I still remember my first day anchoring. It was 6 am on the 17th of April, 2009. Delhi was about to begin voting in the General election. I was a nervous wreck and it showed. In fact, I reckon I was a disaster. JP offered me a coach... one of our senior anchors would work with me to iron out my many, many rough edges. Within six months I won an award for environmental reporting on TV. A month later, a fellowship to report on the 2009 Copehagen Climate Summit followed. The environment was never a hot beat, but I loved it. JP didn't hesitate on sending me out on assignment even once. He cared about good stories. Beats did not matter. 

There are many examples about JP's personal generosity. Like the time he offered an ex-colleague his chauffeur and car for as long as she needed, when a close relative passed away. Or the time he personally marched down to India Gate when one of his young reporters was injured during the Delhi Gangrape protests. Or the time he offered another ex-colleague a job because her previous employer would not take her back after she'd taken a break following the death of a parent.

But the one thing he was most generous with was his time. He'd work with young reporters for hours to improve their stories & story-telling... adding a fact here, or turning a brilliant little phrase there. He exhorted us to "elevate" our stories. He was an aesthete. Style mattered as much as substance. 

He'd counsel us about love, friendship, career choices, lifestyle choices. He'd talk movies, books, religion, philosophy, music (he loved his music, as most Parsis do!). He was a keen photographer and would spend time with the camera team, discussing their fine art.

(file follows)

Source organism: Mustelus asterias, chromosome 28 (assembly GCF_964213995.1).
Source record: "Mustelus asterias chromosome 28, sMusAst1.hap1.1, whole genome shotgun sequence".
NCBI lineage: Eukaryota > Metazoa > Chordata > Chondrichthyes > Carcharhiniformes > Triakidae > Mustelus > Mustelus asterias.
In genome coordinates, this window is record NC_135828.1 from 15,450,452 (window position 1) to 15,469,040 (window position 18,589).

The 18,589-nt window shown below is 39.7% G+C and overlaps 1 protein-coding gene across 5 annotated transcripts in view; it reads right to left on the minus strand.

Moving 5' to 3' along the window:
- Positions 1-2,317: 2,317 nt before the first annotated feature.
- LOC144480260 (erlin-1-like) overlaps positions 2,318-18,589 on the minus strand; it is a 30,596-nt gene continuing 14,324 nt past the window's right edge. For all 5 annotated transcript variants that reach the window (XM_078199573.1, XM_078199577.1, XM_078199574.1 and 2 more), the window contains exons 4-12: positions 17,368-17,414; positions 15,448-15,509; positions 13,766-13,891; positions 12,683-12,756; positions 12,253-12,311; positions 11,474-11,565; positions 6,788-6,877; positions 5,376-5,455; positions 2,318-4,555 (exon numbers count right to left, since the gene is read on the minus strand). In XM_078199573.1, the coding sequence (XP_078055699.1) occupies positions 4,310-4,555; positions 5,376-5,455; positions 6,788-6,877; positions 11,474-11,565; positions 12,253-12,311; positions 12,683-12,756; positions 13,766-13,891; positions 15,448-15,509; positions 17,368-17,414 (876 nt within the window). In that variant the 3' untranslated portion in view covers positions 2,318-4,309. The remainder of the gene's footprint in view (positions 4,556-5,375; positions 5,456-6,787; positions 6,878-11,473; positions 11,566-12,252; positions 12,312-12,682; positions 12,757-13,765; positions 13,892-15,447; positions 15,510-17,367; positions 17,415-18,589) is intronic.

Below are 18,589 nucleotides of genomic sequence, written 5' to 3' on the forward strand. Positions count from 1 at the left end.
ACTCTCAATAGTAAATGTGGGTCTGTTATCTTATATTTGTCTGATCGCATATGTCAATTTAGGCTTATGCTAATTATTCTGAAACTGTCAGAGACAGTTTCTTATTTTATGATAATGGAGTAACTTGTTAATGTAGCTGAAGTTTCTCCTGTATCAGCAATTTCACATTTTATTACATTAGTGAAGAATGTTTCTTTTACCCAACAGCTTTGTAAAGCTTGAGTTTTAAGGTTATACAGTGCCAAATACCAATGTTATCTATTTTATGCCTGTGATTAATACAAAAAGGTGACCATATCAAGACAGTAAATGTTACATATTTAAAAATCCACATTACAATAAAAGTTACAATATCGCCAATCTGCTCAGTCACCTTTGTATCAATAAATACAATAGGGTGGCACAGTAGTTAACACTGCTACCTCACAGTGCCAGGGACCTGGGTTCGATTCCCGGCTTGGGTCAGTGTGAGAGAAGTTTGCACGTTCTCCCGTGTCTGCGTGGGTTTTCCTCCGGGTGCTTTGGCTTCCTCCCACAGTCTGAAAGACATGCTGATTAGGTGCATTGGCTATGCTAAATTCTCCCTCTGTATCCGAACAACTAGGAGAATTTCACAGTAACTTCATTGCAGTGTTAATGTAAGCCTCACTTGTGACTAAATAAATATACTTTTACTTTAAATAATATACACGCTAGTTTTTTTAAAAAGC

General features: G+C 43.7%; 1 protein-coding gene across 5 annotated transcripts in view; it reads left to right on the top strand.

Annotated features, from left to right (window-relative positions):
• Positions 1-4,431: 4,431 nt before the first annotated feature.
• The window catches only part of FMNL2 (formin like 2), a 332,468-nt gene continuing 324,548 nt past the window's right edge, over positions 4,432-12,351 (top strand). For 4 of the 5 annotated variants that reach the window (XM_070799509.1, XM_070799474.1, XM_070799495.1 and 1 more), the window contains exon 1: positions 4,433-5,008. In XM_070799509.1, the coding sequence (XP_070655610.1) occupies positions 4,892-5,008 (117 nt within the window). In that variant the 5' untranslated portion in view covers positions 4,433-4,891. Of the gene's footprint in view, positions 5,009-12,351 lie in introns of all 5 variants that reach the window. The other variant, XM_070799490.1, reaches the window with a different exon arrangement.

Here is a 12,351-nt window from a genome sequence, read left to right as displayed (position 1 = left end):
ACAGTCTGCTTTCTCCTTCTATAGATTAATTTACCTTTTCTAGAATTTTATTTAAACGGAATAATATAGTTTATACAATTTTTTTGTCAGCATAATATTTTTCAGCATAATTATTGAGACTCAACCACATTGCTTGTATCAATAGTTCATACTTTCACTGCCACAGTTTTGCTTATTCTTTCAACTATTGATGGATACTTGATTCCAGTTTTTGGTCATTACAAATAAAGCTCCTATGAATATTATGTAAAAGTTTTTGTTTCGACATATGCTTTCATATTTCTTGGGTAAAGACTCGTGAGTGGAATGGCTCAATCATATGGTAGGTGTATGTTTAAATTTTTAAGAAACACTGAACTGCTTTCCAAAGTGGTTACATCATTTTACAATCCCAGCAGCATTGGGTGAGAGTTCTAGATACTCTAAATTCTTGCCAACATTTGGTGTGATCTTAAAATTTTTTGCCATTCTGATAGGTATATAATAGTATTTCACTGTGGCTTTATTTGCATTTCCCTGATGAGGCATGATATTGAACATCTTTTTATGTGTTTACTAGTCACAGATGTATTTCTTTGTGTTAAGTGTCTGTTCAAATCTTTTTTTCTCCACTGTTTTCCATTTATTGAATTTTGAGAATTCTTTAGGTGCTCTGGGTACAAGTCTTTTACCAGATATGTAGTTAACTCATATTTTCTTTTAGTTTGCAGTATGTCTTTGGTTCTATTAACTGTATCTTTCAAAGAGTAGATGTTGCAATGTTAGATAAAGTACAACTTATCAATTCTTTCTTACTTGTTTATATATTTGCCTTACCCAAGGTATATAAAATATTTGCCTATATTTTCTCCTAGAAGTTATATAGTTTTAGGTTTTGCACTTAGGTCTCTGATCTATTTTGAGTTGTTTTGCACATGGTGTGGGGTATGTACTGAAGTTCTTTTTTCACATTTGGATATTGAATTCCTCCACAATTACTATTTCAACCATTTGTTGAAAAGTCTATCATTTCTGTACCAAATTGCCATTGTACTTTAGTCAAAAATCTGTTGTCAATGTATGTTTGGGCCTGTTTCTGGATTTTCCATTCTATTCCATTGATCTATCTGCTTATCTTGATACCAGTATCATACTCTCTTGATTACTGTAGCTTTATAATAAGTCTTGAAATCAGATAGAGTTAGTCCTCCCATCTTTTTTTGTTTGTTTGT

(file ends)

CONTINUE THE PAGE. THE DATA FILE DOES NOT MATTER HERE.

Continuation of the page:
None of this was work for him. This was about building his people. And it never mattered whether we excelled under his employment or our next. He took pleasure in seeing us grow.

He cared deeply about injustices. He made us care too; not about the ratings but about the subjects of our reportage. "To be a good journalist, you must first be a good person," he told me once. 

When I left NewsX to join the India Today Group, the discussion with him was the hardest. I choked back tears. He allowed me to finish my piece and after an hour-long heart-to-heart he wished me luck. We drifted apart after that; conversing once every six months or so. It was always easy chatter, though. Our last conversation was only a week ago. Ironically, much like our first, it was about work. He promised to 'catch up another time'. I will regret not having that conversation. 

The last time we communicated was two days ago. I had congratulated him on the ratings for NewsX - they'd caught up with Times Now at No. 1, after consistently posting great ratings over the past month. He brushed it off. I reminded him that he'd worked hard for this day, that he'd earned it. He replied with a smiley. 

Jehangir died this morning of a heart attack at the age of 46; far too young. He had just started on life: marrying Ranjana only last year, he was the cool dad to her young son Aditya, and fathered two beautiful twins of his own, Darius and Naira. 

His Facebook timeline over the past year is testament to his deep love for his new family. His facebook timeline over the past 18 hours is testament to how deeply he was loved by us, his friends. He left this world as I found him... surrounded by the people he so loved to entertain. 

We will all miss you, Jehangir. This place is brighter, smarter, more elegant, more generous and better-off from your time here. Thank you for everything.